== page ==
The word “cathedral” derives from the Greek word “kathedra,” meaning “chair.” The chair of the diocesan bishop is the seat from which he guides the life of the Church in a particular geographical region known as a diocese. This chair is a symbol of his authority to teach, sanctify and govern the people of Christ. The church in which this chair is housed is consequently known as a cathedral church — the bishop’s own parish church.
Established as a parish May 15, 1953 by then Bishop Daniel J. Gercke of Tucson, construction on the current church of Ss. Simon and Jude Cathedral began in 1965. Then Bishop Francis Green of Tucson dedicated the 1200-seat church Dec. 11, 1966, and it was elevated to the status of cathedral when the Diocese of Phoenix was established Dec. 2, 1969.
The anniversary of the dedication of a cathedral church is to be observed on the date of the church’s consecration, with the rank of a solemnity in the cathedral itself and of a feast in the other churches of the diocese, according to the “General Norms for the Liturgical Year and the Calendar.” The cathedral church is a symbol of the unity of the local Church, and its dedication ought to be celebrated throughout the diocese.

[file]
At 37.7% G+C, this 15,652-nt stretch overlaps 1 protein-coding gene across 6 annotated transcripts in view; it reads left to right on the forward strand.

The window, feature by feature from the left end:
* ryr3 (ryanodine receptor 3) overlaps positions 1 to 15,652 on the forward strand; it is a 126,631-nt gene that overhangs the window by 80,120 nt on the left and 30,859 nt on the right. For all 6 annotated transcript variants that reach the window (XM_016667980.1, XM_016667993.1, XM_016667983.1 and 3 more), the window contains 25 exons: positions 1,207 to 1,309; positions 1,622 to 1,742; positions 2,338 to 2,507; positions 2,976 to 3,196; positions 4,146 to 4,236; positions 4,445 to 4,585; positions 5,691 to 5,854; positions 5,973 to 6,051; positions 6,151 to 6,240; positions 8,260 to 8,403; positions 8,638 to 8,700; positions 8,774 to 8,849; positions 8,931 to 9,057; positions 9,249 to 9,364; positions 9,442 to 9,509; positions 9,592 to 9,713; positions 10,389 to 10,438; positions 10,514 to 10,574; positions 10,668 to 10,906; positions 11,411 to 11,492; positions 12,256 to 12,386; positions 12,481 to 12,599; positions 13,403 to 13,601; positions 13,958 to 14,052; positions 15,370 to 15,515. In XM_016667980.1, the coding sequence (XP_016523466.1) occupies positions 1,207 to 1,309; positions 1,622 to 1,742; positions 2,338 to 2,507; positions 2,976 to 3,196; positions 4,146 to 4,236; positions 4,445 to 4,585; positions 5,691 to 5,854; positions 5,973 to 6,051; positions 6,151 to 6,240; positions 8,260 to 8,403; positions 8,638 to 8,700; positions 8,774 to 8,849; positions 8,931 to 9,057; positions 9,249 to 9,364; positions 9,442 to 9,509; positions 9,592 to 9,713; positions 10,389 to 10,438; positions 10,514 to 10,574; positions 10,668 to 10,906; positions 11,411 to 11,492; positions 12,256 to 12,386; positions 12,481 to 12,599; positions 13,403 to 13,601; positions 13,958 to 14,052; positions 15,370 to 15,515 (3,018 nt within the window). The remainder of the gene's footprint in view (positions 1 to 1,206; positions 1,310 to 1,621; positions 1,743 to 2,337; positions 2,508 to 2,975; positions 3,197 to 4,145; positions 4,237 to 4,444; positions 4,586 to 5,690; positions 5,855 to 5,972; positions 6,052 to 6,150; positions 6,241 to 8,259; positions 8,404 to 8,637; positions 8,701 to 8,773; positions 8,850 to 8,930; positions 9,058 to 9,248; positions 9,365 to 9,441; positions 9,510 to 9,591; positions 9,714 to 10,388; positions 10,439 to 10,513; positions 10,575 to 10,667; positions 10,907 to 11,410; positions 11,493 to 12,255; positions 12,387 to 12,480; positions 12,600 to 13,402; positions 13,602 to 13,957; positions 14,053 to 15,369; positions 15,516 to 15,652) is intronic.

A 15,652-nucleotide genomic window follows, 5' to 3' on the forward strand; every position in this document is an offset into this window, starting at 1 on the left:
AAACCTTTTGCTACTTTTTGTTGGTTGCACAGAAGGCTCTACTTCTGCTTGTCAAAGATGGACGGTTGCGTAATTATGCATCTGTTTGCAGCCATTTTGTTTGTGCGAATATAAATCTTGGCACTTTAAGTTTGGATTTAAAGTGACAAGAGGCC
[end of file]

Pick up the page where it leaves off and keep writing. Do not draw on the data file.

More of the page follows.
The annual observance of the dedication of a church celebrates the mystery of the living Church, that is, the people of God in pilgrimage to the new Jerusalem. It is desirable that the faithful of the entire diocese come together to celebrate the Eucharist with the bishop.